With Medicaid Decisions Near, HIV-Positive New Yorkers Make Personal Appeal
March 17, 2011
James Graham, a 51-year-old Albany resident, was diagnosed with HIV in 2003. Yesterday, for the first time, he told a legislator what was on his mind.
Yesterday was AIDS Awareness Day in Albany, an annual legislator education day in which people living with HIV visit with elected officials and explain how their lives are affected by state AIDS policy.
This year's AIDS Awareness Day was especially critical: It took place days before the deadline for the legislature to decide on initial cuts to the state's $53 billion-plus Medicaid program. New York's Medicaid system serves more than half of all New Yorkers living with HIV, around 64,000 people.
Graham was especially concerned about a proposal to increase patient copays for doctor visits, which will stress his already tiny budget. Since undergoing emergency surgery for an infection in his pelvis, Graham can't sit, stand or walk for an extended period of time. As a result, he can't work and lives on a fixed income of $743 a month. He spends about half of that to pay rent.
He urged legislators not to raise copays.
"I made this plain," he said. "It's easy for them to decide something when it doesn't involve them. But to sit and hear and see people like me who it does involve . . . maybe somehow the legislators will have a different view or outlook and a better heart at judging what needs to be cut and what doesn't."
This year's AIDS Awareness Day was organized by Housing Works. Thirty-five people, including people living with HIV/AIDS and service providers from Catholic Charities, Centro Cívico of Amsterdam, and the AIDS Council of Northeastern New York, spoke with 14 legislators. In most of the conversations, citizens explained how Medicaid reform proposals will affect their lives and the lives of the people they serve. In the future, many of these citizens will return to speak with legislators about other pressing HIV/AIDS issues, including the passage of the Gender Identity Nondiscrimination Act, HASA for All, and the 30 percent rent cap bill.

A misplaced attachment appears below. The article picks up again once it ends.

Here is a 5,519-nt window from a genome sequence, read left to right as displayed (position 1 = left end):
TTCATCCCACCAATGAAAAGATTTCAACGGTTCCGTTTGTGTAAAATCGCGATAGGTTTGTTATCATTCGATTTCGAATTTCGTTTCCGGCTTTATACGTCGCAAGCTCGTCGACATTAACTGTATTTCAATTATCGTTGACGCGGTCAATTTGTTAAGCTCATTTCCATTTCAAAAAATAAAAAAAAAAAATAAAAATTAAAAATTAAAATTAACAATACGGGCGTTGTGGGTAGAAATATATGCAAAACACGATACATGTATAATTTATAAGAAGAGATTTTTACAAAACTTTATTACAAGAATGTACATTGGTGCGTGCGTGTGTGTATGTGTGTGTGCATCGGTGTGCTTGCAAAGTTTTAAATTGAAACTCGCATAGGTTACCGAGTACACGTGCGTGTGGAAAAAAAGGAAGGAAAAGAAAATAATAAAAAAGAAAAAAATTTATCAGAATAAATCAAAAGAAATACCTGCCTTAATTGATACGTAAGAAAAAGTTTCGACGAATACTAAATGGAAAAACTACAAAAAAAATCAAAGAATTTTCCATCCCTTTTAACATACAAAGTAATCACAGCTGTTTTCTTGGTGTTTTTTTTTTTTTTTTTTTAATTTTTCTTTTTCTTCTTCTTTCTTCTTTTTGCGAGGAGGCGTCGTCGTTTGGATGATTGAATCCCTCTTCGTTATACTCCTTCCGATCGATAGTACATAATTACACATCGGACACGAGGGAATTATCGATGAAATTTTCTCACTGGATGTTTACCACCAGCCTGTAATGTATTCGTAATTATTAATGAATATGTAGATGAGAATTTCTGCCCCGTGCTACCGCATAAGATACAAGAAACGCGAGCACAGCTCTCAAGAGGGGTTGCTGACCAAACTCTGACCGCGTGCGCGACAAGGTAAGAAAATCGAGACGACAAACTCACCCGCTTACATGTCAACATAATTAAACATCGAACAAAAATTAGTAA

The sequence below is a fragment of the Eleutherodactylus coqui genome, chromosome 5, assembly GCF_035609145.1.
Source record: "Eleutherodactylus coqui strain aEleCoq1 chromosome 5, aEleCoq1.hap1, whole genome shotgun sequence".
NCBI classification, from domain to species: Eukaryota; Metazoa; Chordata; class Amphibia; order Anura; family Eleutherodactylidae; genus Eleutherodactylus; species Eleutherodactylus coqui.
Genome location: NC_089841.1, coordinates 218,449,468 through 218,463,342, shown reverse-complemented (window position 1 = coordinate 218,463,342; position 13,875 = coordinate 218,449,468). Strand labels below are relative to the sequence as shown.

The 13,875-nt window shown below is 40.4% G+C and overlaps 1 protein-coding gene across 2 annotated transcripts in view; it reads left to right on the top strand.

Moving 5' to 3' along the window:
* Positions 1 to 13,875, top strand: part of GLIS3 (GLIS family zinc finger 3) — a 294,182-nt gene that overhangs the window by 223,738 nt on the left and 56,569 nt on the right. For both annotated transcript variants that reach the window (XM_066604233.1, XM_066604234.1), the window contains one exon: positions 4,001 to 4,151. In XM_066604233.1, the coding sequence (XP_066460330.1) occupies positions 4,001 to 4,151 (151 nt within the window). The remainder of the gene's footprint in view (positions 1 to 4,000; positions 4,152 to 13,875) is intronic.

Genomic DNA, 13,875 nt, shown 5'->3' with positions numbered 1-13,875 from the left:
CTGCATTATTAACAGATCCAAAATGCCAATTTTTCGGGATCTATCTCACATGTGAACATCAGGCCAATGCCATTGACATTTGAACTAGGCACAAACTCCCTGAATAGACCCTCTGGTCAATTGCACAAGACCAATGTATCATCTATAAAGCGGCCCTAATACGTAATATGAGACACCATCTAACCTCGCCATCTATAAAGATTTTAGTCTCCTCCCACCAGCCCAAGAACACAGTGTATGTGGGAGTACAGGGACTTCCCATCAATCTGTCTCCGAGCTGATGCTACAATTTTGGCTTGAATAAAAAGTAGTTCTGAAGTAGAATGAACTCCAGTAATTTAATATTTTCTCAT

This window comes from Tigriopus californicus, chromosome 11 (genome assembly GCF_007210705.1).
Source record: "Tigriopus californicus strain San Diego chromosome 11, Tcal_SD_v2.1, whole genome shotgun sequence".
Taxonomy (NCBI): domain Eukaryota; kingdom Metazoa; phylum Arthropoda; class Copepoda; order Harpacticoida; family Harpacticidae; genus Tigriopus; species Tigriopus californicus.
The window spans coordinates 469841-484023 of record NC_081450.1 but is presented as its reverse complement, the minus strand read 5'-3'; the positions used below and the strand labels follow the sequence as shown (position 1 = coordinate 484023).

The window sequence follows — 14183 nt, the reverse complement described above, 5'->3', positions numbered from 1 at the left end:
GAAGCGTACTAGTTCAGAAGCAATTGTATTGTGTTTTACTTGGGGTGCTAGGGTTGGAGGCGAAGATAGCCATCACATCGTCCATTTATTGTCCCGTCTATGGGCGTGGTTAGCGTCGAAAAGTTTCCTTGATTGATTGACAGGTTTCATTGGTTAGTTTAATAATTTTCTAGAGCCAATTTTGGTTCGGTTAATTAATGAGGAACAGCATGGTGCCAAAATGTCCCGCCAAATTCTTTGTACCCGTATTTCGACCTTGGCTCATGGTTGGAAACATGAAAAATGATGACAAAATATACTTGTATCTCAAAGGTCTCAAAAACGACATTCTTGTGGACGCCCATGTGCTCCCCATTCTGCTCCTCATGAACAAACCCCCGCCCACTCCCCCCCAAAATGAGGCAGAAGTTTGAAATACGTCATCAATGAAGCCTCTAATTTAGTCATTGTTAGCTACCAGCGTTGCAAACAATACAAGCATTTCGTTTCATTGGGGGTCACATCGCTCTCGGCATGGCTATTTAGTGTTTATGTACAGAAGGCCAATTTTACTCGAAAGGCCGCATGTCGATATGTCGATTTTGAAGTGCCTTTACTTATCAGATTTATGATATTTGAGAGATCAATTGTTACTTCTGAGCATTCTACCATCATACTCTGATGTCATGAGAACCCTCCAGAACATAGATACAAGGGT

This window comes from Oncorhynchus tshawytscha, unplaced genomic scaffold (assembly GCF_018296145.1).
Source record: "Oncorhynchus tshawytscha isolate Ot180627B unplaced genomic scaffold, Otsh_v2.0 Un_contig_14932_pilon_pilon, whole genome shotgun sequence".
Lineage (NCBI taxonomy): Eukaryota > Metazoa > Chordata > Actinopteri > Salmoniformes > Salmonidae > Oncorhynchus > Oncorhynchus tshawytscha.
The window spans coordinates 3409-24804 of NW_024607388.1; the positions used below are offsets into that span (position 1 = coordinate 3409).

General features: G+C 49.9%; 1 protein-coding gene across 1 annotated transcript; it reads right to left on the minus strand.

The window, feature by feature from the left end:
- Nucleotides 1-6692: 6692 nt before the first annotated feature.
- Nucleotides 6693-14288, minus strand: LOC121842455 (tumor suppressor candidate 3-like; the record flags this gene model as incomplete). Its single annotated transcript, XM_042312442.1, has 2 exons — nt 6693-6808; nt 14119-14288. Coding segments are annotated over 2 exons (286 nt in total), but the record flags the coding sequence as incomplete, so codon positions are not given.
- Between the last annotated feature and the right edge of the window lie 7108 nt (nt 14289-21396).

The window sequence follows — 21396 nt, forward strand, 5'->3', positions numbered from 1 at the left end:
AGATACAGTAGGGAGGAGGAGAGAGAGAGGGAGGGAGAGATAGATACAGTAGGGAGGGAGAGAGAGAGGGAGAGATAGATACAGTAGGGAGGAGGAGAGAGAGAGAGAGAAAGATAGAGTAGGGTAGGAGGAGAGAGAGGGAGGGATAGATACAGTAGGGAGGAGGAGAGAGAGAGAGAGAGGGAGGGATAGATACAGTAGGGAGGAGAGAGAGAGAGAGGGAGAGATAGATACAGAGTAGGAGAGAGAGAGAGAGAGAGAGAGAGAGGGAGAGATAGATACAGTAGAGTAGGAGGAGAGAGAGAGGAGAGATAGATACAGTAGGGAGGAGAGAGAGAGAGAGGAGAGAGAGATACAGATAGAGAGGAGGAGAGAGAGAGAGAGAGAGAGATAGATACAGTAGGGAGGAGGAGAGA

"The budget is due April 1, and it's most likely going to be done April 1," said event organizer Carmelita Cruz, Housing Works' director of New York State advocacy and organizing. "So it's really important for [people living with HIV/AIDS] to be in Albany now. You get a different feel for things when there are people sitting in front of you telling you how things actually work when you live with HIV."
This article was provided by Housing Works. It is a part of the publication Housing Works AIDS Issues Update. Visit Housing Works' website to find out more about their activities, publications and services.
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